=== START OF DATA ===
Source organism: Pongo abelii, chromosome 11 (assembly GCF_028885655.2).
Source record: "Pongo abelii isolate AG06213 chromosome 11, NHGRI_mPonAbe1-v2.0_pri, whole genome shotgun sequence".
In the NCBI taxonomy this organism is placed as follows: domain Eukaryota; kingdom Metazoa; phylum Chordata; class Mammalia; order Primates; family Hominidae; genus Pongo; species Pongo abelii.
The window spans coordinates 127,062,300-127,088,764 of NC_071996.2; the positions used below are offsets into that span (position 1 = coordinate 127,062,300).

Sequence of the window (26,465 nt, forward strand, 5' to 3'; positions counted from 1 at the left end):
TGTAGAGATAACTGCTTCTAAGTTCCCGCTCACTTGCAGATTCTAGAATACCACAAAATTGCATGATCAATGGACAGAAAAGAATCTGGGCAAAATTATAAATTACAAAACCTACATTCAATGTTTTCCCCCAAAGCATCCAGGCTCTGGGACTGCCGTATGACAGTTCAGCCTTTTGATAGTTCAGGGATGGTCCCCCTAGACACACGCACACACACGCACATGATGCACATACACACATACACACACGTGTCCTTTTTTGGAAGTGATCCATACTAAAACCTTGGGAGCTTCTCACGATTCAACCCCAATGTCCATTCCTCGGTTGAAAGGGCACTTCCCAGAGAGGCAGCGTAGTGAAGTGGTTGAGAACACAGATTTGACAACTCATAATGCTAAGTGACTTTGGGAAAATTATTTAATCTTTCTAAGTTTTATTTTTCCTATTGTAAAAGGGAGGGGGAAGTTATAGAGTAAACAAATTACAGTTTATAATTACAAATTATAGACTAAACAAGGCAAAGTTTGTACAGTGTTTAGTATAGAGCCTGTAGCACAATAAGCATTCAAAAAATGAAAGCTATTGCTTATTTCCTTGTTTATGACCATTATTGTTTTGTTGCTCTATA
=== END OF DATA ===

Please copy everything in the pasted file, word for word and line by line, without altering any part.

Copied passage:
Source organism: Pongo abelii, chromosome 11 (assembly GCF_028885655.2).
Source record: "Pongo abelii isolate AG06213 chromosome 11, NHGRI_mPonAbe1-v2.0_pri, whole genome shotgun sequence".
In the NCBI taxonomy this organism is placed as follows: domain Eukaryota; kingdom Metazoa; phylum Chordata; class Mammalia; order Primates; family Hominidae; genus Pongo; species Pongo abelii.
The window spans coordinates 127,062,300-127,088,764 of NC_071996.2; the positions used below are offsets into that span (position 1 = coordinate 127,062,300).

Sequence of the window (26,465 nt, forward strand, 5' to 3'; positions counted from 1 at the left end):
TGTAGAGATAACTGCTTCTAAGTTCCCGCTCACTTGCAGATTCTAGAATACCACAAAATTGCATGATCAATGGACAGAAAAGAATCTGGGCAAAATTATAAATTACAAAACCTACATTCAATGTTTTCCCCCAAAGCATCCAGGCTCTGGGACTGCCGTATGACAGTTCAGCCTTTTGATAGTTCAGGGATGGTCCCCCTAGACACACGCACACACACGCACATGATGCACATACACACATACACACACGTGTCCTTTTTTGGAAGTGATCCATACTAAAACCTTGGGAGCTTCTCACGATTCAACCCCAATGTCCATTCCTCGGTTGAAAGGGCACTTCCCAGAGAGGCAGCGTAGTGAAGTGGTTGAGAACACAGATTTGACAACTCATAATGCTAAGTGACTTTGGGAAAATTATTTAATCTTTCTAAGTTTTATTTTTCCTATTGTAAAAGGGAGGGGGAAGTTATAGAGTAAACAAATTACAGTTTATAATTACAAATTATAGACTAAACAAGGCAAAGTTTGTACAGTGTTTAGTATAGAGCCTGTAGCACAATAAGCATTCAAAAAATGAAAGCTATTGCTTATTTCCTTGTTTATGACCATTATTGTTTTGTTGCTCTATA